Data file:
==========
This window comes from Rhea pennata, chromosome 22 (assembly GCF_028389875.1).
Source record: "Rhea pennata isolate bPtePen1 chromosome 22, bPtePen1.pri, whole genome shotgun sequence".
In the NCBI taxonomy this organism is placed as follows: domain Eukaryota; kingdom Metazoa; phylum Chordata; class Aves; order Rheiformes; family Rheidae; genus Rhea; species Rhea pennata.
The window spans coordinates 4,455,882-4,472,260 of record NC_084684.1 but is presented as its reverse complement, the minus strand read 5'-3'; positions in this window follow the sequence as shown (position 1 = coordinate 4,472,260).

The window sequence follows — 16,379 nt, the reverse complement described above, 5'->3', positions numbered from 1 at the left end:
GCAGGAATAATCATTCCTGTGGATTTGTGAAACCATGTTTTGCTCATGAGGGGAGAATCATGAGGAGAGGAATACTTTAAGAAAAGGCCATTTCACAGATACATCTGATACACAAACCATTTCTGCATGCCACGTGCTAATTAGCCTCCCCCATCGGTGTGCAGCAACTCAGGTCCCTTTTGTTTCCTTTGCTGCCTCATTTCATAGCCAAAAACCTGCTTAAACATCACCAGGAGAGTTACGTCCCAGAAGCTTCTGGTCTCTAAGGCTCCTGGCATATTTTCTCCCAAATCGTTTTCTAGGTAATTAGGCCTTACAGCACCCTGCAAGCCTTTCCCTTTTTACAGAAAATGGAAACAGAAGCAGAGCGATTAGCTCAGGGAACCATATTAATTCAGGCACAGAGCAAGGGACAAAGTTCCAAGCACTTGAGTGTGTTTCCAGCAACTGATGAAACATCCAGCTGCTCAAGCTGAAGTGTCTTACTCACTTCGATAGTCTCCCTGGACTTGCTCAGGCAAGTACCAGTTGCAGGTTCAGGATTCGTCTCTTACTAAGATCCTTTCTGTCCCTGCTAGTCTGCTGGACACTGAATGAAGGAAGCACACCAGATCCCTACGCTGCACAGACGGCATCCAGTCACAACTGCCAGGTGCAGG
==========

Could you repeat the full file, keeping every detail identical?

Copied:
This window comes from Rhea pennata, chromosome 22 (assembly GCF_028389875.1).
Source record: "Rhea pennata isolate bPtePen1 chromosome 22, bPtePen1.pri, whole genome shotgun sequence".
In the NCBI taxonomy this organism is placed as follows: domain Eukaryota; kingdom Metazoa; phylum Chordata; class Aves; order Rheiformes; family Rheidae; genus Rhea; species Rhea pennata.
The window spans coordinates 4,455,882-4,472,260 of record NC_084684.1 but is presented as its reverse complement, the minus strand read 5'-3'; positions in this window follow the sequence as shown (position 1 = coordinate 4,472,260).

The window sequence follows — 16,379 nt, the reverse complement described above, 5'->3', positions numbered from 1 at the left end:
GCAGGAATAATCATTCCTGTGGATTTGTGAAACCATGTTTTGCTCATGAGGGGAGAATCATGAGGAGAGGAATACTTTAAGAAAAGGCCATTTCACAGATACATCTGATACACAAACCATTTCTGCATGCCACGTGCTAATTAGCCTCCCCCATCGGTGTGCAGCAACTCAGGTCCCTTTTGTTTCCTTTGCTGCCTCATTTCATAGCCAAAAACCTGCTTAAACATCACCAGGAGAGTTACGTCCCAGAAGCTTCTGGTCTCTAAGGCTCCTGGCATATTTTCTCCCAAATCGTTTTCTAGGTAATTAGGCCTTACAGCACCCTGCAAGCCTTTCCCTTTTTACAGAAAATGGAAACAGAAGCAGAGCGATTAGCTCAGGGAACCATATTAATTCAGGCACAGAGCAAGGGACAAAGTTCCAAGCACTTGAGTGTGTTTCCAGCAACTGATGAAACATCCAGCTGCTCAAGCTGAAGTGTCTTACTCACTTCGATAGTCTCCCTGGACTTGCTCAGGCAAGTACCAGTTGCAGGTTCAGGATTCGTCTCTTACTAAGATCCTTTCTGTCCCTGCTAGTCTGCTGGACACTGAATGAAGGAAGCACACCAGATCCCTACGCTGCACAGACGGCATCCAGTCACAACTGCCAGGTGCAGG